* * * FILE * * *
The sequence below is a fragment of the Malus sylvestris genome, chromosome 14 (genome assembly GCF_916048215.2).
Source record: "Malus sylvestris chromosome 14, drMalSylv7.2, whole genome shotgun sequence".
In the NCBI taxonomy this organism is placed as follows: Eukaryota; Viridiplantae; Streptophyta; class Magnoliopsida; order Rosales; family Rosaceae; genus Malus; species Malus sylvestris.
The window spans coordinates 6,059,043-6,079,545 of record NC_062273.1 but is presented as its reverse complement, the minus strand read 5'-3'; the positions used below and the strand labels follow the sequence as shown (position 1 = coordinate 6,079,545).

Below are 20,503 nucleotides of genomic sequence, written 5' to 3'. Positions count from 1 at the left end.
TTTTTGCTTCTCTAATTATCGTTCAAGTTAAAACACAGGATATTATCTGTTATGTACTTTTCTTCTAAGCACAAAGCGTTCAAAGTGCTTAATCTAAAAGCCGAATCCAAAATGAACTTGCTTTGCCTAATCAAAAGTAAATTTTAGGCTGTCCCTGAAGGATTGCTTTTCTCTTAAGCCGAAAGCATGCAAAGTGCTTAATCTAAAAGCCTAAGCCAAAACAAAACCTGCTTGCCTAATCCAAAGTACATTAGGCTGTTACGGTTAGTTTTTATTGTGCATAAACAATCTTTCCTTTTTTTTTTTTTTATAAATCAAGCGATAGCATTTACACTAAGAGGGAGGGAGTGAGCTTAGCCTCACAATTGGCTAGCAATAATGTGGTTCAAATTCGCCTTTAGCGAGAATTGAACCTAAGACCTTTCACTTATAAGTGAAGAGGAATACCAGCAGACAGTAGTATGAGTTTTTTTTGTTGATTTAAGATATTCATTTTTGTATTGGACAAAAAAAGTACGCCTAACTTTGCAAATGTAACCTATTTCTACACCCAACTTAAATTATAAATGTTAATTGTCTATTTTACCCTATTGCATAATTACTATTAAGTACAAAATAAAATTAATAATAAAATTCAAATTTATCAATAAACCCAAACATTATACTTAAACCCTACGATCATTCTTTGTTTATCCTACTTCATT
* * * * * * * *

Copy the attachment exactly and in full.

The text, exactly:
The sequence below is a fragment of the Malus sylvestris genome, chromosome 14 (genome assembly GCF_916048215.2).
Source record: "Malus sylvestris chromosome 14, drMalSylv7.2, whole genome shotgun sequence".
In the NCBI taxonomy this organism is placed as follows: Eukaryota; Viridiplantae; Streptophyta; class Magnoliopsida; order Rosales; family Rosaceae; genus Malus; species Malus sylvestris.
The window spans coordinates 6,059,043-6,079,545 of record NC_062273.1 but is presented as its reverse complement, the minus strand read 5'-3'; the positions used below and the strand labels follow the sequence as shown (position 1 = coordinate 6,079,545).

Below are 20,503 nucleotides of genomic sequence, written 5' to 3'. Positions count from 1 at the left end.
TTTTTGCTTCTCTAATTATCGTTCAAGTTAAAACACAGGATATTATCTGTTATGTACTTTTCTTCTAAGCACAAAGCGTTCAAAGTGCTTAATCTAAAAGCCGAATCCAAAATGAACTTGCTTTGCCTAATCAAAAGTAAATTTTAGGCTGTCCCTGAAGGATTGCTTTTCTCTTAAGCCGAAAGCATGCAAAGTGCTTAATCTAAAAGCCTAAGCCAAAACAAAACCTGCTTGCCTAATCCAAAGTACATTAGGCTGTTACGGTTAGTTTTTATTGTGCATAAACAATCTTTCCTTTTTTTTTTTTTTATAAATCAAGCGATAGCATTTACACTAAGAGGGAGGGAGTGAGCTTAGCCTCACAATTGGCTAGCAATAATGTGGTTCAAATTCGCCTTTAGCGAGAATTGAACCTAAGACCTTTCACTTATAAGTGAAGAGGAATACCAGCAGACAGTAGTATGAGTTTTTTTTGTTGATTTAAGATATTCATTTTTGTATTGGACAAAAAAAGTACGCCTAACTTTGCAAATGTAACCTATTTCTACACCCAACTTAAATTATAAATGTTAATTGTCTATTTTACCCTATTGCATAATTACTATTAAGTACAAAATAAAATTAATAATAAAATTCAAATTTATCAATAAACCCAAACATTATACTTAAACCCTACGATCATTCTTTGTTTATCCTACTTCATT